Verizon IndyCar Series

Fast Start Has Hinchcliffe Thinking Title

James Hinchcliffe celebrates after scoring his first IZOD IndyCar Series victory Sunday afternoon on the streets of St. Petersburg, Fla. (Al Steinberg Photo)

ST. PETERSBURG, Fla. – Tears, not sweat from 110 taxing laps, began to blur his vision as his Chevrolet-powered No. 27 car glided across the finish line 1.0982 seconds ahead of Helio Castroneves in the season-opening Honda Grand Prix of St. Petersburg.

The tears were from joy, relief and gratitude.

It was the second-year Andretti Autosport driver’s maiden IZOD IndyCar Series victory, the first by a Canadian in Indy car racing since Paul Tracy in 2007, and in the adopted hometown of 2005 race winner Dan Wheldon.

Hinchcliffe dedicated the victory to Wheldon, who was to drive the new car in 2012 but died in an October 2011 racing accident. A monument was dedicated to Wheldon three days earlier, along with a column reserved for winners of the St. Pete event.

Hinchcliffe’s name will be added, joining luminaries Helio Castroneves, Dario Franchitti, Will Power and Graham Rahal – all of whom competed March 24 in a stout lineup that will challenge for the championship through Oct. 19 at Auto Club Speedway.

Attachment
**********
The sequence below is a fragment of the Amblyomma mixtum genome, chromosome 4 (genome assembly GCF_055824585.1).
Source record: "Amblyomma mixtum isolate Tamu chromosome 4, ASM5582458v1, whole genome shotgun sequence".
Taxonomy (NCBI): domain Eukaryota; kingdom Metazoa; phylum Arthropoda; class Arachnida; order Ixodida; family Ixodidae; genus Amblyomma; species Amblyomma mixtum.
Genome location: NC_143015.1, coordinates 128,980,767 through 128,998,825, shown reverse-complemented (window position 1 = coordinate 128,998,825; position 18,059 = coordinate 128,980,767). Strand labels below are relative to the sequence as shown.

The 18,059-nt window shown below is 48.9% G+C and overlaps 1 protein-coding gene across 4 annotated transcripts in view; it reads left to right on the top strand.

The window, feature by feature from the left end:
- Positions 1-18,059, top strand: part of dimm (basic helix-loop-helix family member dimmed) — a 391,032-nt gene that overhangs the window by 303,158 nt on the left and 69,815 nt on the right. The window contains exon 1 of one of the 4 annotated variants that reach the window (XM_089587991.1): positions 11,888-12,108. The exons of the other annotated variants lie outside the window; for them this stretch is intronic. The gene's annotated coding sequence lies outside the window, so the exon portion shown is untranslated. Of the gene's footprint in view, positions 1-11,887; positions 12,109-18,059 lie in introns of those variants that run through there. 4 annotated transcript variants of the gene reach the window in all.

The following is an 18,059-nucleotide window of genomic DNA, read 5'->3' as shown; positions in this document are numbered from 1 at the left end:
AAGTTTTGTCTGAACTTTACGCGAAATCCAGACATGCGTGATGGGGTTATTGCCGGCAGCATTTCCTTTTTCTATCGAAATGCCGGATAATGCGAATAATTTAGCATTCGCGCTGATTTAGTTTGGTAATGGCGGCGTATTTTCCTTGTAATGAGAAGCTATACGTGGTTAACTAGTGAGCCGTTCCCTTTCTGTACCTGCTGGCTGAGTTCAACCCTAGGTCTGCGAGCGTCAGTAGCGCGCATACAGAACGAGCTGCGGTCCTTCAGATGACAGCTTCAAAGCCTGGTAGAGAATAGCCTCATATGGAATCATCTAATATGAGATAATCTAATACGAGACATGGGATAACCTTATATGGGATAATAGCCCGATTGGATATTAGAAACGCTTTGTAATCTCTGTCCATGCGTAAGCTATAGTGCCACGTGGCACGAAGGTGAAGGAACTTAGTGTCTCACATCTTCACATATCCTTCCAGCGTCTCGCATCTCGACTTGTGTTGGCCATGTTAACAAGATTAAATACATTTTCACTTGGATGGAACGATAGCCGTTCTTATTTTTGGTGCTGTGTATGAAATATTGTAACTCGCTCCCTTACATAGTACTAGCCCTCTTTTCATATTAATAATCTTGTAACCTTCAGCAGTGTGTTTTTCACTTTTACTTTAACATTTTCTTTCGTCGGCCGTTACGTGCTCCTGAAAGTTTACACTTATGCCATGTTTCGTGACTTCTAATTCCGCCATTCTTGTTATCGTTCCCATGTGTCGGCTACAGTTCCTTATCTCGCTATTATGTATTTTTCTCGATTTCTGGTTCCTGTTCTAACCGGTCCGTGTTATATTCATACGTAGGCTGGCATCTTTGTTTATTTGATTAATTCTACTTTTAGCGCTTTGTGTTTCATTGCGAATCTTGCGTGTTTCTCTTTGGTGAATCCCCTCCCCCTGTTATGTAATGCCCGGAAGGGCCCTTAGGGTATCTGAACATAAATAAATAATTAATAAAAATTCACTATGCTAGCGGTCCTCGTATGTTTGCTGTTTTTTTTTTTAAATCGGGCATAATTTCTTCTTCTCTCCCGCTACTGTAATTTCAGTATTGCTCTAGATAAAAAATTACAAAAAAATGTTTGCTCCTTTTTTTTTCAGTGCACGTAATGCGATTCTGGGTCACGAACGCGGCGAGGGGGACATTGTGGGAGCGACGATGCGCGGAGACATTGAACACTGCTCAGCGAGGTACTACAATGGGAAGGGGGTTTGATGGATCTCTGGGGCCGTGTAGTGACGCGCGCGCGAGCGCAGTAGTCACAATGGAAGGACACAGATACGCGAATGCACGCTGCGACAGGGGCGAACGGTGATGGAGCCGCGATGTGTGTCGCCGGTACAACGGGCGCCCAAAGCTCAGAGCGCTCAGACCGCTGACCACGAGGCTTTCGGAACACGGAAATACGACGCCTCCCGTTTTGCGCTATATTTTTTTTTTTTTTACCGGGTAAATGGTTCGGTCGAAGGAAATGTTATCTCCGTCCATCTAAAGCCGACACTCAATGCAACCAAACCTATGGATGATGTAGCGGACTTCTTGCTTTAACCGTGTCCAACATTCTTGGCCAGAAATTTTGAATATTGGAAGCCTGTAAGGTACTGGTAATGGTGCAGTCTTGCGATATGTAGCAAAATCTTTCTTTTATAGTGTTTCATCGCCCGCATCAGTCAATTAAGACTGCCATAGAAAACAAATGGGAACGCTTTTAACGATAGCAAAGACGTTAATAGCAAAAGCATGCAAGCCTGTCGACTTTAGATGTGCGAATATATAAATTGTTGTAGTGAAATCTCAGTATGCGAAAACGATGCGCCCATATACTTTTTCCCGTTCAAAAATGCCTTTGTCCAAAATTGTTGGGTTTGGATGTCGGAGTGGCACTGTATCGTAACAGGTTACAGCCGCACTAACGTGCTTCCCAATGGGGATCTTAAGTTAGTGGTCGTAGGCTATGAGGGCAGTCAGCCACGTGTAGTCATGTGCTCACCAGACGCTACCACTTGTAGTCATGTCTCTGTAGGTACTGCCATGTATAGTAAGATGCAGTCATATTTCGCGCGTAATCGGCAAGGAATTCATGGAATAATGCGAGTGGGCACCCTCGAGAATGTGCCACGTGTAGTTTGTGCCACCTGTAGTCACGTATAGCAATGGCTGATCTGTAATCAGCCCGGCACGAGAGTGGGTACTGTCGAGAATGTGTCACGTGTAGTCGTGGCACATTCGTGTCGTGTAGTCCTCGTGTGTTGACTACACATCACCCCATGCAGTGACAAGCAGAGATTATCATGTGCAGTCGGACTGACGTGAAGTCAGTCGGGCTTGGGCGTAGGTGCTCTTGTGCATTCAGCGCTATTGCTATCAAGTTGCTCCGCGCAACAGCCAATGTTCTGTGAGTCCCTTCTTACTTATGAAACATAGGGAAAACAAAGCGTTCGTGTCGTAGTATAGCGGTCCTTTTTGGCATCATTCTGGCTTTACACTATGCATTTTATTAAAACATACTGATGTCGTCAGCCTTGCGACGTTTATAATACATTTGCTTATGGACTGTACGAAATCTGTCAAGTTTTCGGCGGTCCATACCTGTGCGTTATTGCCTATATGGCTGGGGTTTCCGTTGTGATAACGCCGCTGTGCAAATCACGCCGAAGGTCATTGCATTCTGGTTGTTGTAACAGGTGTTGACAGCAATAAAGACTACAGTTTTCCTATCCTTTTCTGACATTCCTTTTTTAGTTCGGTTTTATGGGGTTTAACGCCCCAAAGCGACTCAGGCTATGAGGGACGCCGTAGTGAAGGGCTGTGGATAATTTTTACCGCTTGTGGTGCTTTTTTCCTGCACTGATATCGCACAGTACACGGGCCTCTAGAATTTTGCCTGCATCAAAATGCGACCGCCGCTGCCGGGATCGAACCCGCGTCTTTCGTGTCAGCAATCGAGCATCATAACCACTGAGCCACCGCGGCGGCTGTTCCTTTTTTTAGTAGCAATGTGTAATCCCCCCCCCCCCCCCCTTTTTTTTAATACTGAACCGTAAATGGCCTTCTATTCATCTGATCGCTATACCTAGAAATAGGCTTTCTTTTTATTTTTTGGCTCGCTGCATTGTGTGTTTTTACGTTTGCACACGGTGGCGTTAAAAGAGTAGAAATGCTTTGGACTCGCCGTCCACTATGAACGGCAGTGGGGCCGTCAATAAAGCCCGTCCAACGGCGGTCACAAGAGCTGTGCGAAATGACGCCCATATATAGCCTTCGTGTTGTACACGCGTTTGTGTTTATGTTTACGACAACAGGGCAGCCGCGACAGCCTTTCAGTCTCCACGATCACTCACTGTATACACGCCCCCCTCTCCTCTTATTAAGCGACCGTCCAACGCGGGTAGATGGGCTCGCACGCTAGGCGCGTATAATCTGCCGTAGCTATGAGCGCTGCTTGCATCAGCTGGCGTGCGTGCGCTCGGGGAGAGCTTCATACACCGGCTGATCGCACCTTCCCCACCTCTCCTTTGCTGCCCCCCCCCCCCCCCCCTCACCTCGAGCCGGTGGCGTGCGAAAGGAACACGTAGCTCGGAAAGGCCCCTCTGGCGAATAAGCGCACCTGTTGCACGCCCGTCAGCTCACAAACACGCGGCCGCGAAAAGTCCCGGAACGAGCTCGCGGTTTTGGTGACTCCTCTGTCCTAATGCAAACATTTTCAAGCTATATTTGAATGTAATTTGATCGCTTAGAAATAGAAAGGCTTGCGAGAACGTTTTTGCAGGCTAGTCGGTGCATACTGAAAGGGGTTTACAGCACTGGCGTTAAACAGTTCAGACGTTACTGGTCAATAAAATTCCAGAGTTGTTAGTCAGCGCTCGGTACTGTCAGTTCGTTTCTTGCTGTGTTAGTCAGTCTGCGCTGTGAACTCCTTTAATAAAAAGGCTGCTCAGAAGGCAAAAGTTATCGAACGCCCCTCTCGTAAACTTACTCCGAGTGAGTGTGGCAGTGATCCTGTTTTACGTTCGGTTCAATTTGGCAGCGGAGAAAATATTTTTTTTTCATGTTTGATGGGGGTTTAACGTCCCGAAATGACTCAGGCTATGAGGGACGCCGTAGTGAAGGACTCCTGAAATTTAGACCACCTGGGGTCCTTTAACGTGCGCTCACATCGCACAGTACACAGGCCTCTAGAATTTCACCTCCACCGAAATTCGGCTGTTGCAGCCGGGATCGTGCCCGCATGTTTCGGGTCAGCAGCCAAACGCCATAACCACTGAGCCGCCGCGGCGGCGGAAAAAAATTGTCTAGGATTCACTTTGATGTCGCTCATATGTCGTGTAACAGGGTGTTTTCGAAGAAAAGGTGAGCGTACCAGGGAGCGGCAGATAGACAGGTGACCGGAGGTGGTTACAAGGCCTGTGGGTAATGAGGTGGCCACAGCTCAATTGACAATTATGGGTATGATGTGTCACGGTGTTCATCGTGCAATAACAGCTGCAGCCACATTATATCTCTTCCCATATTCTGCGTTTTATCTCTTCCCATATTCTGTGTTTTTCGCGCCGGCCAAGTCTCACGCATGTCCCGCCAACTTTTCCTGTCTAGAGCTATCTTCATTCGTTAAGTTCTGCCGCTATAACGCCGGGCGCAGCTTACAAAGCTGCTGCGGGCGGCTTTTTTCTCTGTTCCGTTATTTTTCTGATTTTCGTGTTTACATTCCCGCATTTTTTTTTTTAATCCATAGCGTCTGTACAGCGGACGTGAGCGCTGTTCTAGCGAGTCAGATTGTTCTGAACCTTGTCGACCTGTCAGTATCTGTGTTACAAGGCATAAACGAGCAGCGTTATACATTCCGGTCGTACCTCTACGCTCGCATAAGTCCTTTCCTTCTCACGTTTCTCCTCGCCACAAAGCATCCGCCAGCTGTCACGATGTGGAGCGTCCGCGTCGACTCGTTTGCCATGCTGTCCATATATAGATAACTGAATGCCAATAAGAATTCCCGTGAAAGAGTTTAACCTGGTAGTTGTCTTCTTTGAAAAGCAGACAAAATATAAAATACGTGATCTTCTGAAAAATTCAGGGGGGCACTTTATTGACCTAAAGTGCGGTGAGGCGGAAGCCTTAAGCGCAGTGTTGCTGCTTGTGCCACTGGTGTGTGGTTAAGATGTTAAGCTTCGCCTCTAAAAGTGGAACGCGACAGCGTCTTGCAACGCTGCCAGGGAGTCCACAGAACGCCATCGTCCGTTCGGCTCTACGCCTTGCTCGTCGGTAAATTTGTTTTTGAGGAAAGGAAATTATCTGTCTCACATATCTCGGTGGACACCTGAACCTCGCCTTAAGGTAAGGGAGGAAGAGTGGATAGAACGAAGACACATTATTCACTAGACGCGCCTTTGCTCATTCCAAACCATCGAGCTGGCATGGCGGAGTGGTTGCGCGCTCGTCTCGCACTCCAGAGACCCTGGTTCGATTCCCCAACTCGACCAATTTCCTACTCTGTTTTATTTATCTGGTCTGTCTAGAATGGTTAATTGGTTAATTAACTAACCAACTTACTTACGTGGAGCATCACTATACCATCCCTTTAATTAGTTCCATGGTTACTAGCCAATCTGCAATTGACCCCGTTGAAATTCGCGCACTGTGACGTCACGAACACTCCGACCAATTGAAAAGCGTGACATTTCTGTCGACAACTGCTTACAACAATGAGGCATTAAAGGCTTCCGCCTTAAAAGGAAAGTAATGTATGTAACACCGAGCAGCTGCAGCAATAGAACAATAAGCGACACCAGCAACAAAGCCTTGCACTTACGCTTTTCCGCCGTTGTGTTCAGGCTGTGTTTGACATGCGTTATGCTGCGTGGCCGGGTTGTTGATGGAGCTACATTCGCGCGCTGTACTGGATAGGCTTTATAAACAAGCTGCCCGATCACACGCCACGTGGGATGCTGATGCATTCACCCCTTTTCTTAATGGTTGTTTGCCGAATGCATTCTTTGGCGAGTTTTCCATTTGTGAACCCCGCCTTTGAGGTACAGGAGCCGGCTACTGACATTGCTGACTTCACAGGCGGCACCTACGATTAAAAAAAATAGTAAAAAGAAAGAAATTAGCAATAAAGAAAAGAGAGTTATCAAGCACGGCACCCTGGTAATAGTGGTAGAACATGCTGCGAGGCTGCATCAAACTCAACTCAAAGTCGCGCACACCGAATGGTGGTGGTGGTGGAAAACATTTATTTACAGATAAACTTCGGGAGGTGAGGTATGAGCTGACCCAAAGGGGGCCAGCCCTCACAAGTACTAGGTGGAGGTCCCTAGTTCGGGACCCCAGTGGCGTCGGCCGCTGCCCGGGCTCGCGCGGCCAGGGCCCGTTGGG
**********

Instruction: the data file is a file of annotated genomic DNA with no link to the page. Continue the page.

“I don’t think we can understate how deep the talent field is right now. It’s as good as it’s been arguably in the sport’s history,” said Hinchcliffe, who two seasons ago missed competing at St. Petersburg because of funding that didn’t come through until the second race.

“The guys in the heyday of the mid-90s will tell you that; the competition is great. You see great racing all the way through the grid, and with more of the drivers returning from last year and a couple of new guys coming in I think we’re set. With the same car, there’s no reason the racing shouldn’t be as good or better.”

The race was suspenseful and entertaining from green flag to checkered, with the top-six finishers unsettled with two laps remaining on the 1.8-mile, 14-turn temporary street course. Crashes involving pole sitter Power and four-time series champion Franchitti added to the drama. Mechanical issues that relegated reigning series champion Ryan Hunter-Reay to 18th place and rookie Tristan Vautier, who started sixth but retired in 21st place, supplemented the intrigue of ninth running of the race under IndyCar sanction.

It was, as winning team owner Michael Andretti said, a hard-earned victory. He expects the remaining 15 events, including three grueling doubleheader weekends, to be just as jumbled in the second year of the chassis-engine package.

Posted by on Mar 26 2013 Filed under IndyCar, Latest Headlines, Top Stories, Verizon IndyCar Series. You can follow any responses to this entry through the RSS 2.0. Both comments and pings are currently closed.


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